Let’s be honest, there’s nothing sexy about the word “secondhand.” Both secondhand and thrift shops conjure images of old shops, crammed with clothes and other miscellaneous items. That’s often why people prefer “mainstream” shopping - it’s much sexier to walk around a mall and pick up that Zara dress everyone on TikTok is wearing. While the convenience is great, the impact on the environment is astonishing. Each year, 32 billion garments are produced for the US market alone, and of that 62% ends up in a landfill. It’s also estimated that 26 billion pounds of clothing end up in landfills each year. According to the United Nations Economic Commission for Europe, the fashion industry is the second-highest user of worldwide water and is responsible for 10% of global carbon emissions (sorry-not-sorry for ruining your shopping experience forever).
In 2009, James Reinhart saw an opportunity to reduce the impact the fashion industry has on the environment and launched thredUp, an online consignment and thrift store. ThredUP started off by connecting sellers and buyers, but they quickly realized that in order to properly attract people to their site, they needed to be the ones doing the work. Now, thredUP handles all of the warehousing, inspection, photography, description, sales transaction, shipping, and pricing, meaning all the “seller” has to do is send them their clothes. The company then redistributes the items and gives the sellers a portion of the consignment sale price. thredUP removes any of the inconveniences of secondhand shopping - no need to scour through mounds of used items. From the comfort of your couch, you can filter by product type, size, color, and even designer. ThredUP’s “Choose Used” slogan has clearly made an impact as they have now redistributed over 65 million items of clothing and accessories.
But their Gen-Z way of thinking doesn’t stop there. In order to promote secondhand shopping via thredUP, the brand has utilized influencer marketing. In 2022 alone, thredUP has sponsored over 160 YouTubers, receiving over 25M views (that’s a lot of exposure!). Their most successful partnership was with Emma Chamberlain, specifically, her video Grocery Shopping Cures Boredom which received over 7M views.
ThredUP stepped into the sponsorship realm around 2015, partnering with a wide range of female creators - lifestyle, mom-focused, environmental advocates, and of course, fashion-focused. Each creator shared the pieces they purchased second-hand on the site and emphasized why thredUP is the ideal online shop -such as it being budget-friendly, environmentally friendly, and convenient.
For example, in 2015, Life Coach Shawn shared how thredUP helped her revamp her children’s back-to-school wardrobe while sticking to her budget. She also highlighted in the video’s caption - “If you enjoy the savings and experiencing of thrift shopping you will LOVE this site. Amazing prices for the new or nearly new items for your back to schooler. You'll find Gap, Gap Kids, Old Navy, Gymboree and more!”
By 2017, thredUP was sponsoring over 69 creators on YouTube! Due to the continuously growing brand awareness and success, thredUP stepped up its game and since 2019, they have sponsored over 500 thought leaders - getting mentioned over 3,200 times.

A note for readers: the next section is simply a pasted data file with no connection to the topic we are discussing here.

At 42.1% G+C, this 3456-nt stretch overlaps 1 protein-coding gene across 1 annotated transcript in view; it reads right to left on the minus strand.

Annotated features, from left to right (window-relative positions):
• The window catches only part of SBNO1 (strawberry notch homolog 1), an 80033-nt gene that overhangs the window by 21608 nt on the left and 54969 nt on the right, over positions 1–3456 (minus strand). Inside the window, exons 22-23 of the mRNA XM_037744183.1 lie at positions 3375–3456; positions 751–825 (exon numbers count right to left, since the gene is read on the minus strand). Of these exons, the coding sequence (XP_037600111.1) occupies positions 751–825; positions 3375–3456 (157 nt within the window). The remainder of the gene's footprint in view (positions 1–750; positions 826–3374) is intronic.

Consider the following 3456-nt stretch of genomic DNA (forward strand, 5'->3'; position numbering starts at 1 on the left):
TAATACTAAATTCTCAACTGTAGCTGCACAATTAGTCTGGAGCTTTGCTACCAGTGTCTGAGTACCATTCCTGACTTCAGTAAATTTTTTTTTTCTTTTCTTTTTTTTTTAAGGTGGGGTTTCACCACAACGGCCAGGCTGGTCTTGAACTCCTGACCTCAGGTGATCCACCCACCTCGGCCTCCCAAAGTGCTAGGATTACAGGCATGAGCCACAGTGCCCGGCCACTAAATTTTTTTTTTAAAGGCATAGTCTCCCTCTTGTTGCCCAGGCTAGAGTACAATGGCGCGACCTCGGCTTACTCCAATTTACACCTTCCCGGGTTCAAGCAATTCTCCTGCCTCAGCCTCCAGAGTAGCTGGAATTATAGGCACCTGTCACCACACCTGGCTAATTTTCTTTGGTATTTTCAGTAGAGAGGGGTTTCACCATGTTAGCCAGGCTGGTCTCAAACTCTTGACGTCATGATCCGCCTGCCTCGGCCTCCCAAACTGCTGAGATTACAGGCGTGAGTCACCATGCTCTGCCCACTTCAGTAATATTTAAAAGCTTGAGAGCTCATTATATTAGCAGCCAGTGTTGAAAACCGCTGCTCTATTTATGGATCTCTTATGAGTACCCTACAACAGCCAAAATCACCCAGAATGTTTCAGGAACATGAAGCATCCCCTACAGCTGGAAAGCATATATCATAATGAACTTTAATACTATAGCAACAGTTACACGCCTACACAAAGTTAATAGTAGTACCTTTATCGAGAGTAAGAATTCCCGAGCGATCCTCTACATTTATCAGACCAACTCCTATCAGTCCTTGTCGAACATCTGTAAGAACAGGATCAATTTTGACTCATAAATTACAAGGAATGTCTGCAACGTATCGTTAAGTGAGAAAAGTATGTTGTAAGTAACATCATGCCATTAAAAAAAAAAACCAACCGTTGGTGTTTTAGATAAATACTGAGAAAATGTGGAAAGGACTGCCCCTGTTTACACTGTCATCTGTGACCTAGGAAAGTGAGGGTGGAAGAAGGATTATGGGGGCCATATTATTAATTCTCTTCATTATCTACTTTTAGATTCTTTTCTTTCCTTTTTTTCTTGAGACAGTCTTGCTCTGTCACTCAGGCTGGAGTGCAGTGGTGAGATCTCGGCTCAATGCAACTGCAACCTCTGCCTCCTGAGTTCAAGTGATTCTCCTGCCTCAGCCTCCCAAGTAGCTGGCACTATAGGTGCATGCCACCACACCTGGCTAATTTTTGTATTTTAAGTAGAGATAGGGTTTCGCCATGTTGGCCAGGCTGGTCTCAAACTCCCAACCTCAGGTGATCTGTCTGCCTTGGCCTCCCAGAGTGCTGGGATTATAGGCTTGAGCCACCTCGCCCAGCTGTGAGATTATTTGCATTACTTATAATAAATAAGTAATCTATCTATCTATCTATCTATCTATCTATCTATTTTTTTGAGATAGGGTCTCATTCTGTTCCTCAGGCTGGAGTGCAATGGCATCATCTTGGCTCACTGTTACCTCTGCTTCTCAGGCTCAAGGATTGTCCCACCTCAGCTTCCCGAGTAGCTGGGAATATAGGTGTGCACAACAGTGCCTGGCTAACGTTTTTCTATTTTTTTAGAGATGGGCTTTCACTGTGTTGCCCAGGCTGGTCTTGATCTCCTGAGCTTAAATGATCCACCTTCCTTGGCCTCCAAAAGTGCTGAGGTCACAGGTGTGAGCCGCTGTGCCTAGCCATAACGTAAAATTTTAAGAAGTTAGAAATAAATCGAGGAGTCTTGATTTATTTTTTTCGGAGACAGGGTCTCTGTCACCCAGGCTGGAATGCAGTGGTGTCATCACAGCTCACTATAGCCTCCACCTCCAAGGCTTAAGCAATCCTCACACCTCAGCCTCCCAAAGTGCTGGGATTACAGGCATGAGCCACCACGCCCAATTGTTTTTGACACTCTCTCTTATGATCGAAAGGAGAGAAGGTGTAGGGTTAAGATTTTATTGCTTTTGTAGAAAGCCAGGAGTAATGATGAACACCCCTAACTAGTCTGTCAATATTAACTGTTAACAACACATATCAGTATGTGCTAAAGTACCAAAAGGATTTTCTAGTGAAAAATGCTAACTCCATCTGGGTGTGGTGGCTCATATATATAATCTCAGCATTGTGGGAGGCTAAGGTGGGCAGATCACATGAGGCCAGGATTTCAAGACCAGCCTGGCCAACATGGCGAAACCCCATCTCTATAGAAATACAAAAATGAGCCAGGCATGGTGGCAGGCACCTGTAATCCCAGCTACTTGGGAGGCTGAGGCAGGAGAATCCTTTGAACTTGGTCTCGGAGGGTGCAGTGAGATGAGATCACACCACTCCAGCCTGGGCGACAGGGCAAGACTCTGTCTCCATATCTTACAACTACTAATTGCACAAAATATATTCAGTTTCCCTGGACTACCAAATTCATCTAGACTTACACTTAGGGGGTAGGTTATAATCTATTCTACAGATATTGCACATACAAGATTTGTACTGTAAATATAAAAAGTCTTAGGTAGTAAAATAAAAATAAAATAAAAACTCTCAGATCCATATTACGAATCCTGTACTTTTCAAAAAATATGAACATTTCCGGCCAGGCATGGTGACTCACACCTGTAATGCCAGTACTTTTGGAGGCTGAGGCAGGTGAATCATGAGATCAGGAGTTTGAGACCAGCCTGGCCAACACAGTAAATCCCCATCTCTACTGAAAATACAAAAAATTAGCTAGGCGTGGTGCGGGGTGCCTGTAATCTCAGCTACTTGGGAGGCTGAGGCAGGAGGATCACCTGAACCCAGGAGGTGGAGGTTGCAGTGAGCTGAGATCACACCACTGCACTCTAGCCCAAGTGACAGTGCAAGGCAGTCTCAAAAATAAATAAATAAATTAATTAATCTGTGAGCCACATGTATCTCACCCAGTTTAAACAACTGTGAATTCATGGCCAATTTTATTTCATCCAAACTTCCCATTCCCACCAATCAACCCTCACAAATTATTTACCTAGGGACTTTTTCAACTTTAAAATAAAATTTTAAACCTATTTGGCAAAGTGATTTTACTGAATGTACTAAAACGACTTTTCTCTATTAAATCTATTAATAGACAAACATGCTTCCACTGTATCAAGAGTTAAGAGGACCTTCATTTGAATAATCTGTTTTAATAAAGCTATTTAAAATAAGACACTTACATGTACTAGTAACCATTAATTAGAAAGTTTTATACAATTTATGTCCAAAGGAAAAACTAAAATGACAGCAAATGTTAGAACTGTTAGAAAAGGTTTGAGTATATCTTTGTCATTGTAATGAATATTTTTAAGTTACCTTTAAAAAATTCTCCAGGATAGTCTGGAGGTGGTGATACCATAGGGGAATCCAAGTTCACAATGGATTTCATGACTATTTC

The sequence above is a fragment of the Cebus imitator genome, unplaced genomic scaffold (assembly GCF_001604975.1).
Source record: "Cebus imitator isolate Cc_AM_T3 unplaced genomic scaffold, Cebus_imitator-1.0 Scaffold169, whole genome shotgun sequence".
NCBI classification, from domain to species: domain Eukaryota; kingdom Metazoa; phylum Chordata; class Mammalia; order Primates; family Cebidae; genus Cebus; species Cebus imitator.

As can clearly be seen in the graph, thredUP is continuously sponsoring more and more creators - dipping their toes in different niches and collaborating with more male creators.
thredUP has also upped their podcast sponsorship strategy. Since 2019, the brand has partnered with over 35 podcasters, including big names like: Anna Faris is Unqualified, Chatty Broads with Bekah and Jess, and Morbid: A True Crime Podcast. It’s interesting to see that just like with their YouTube partnerships, thredUP has a history of keeping up long-term partnerships with podcasters. You know what they say - if it’s not broken, sell it second-hand.
Here’s an example of a great podcast sponsorship with Chatty Broads with Bekah and Jess:
As the global pandemic rocked the economy, sending thousands into unemployment, the retail market took a massive hit. Unlike many of their more “mainstream” competitors, though, thredUp received many first time customers during this time. Consumers who were looking to be more money-conscious turned to thredUp in order to find the brands they love without hurting their wallets. While there was already a surge in demand in the resale market before COVID-19, the pandemic highlighted the importance of this sector. In 2020, the online secondhand market grew by an estimated 27%, unlike the broader retail sector which decreased by 27%. ThredUP’s modern approach to both thrifting and marketing has proven to be a big win for the company, the consumer, and, most importantly, the environment. The company clearly has an upward trajectory, and we expect to continue seeing sponsorships at the forefront of its growth strategy.
If you are a brand looking to dip your toes into influencer marketing on YouTube and don't know where to start, check out our guide to YouTube sponsorship and don't hesitate to reach out.
- ThredUP has sponsored over 570 YouTubers
- The sponsored video that received the most views in 2022: Grocery Shopping Cures Boredom which received 7M views!
- They have received over 265M views (that's A LOT of exposure!)
So, do you have what it takes to be sponsored by thredUP?
You can explore this sponsorship opportunity right here
Here are the channels who content thredUP has appeared on most frequently:
1. GROCERY SHOPPING CURES BOREDOM - emma chamberlain
Mar 7, 2021
2. WHO HAVE I BECOME...? - emma chamberlain
Oct 25, 2020
3. HOW TO THRIFT LIKE A PRO (*actually useful* thrifting tips) - bestdressed
Jan 16, 2020
4. avoiding los angeles - emma chamberlain
Oct 20, 2021
5. Dealing with BULLIES - 8 Passengers
May 21, 2016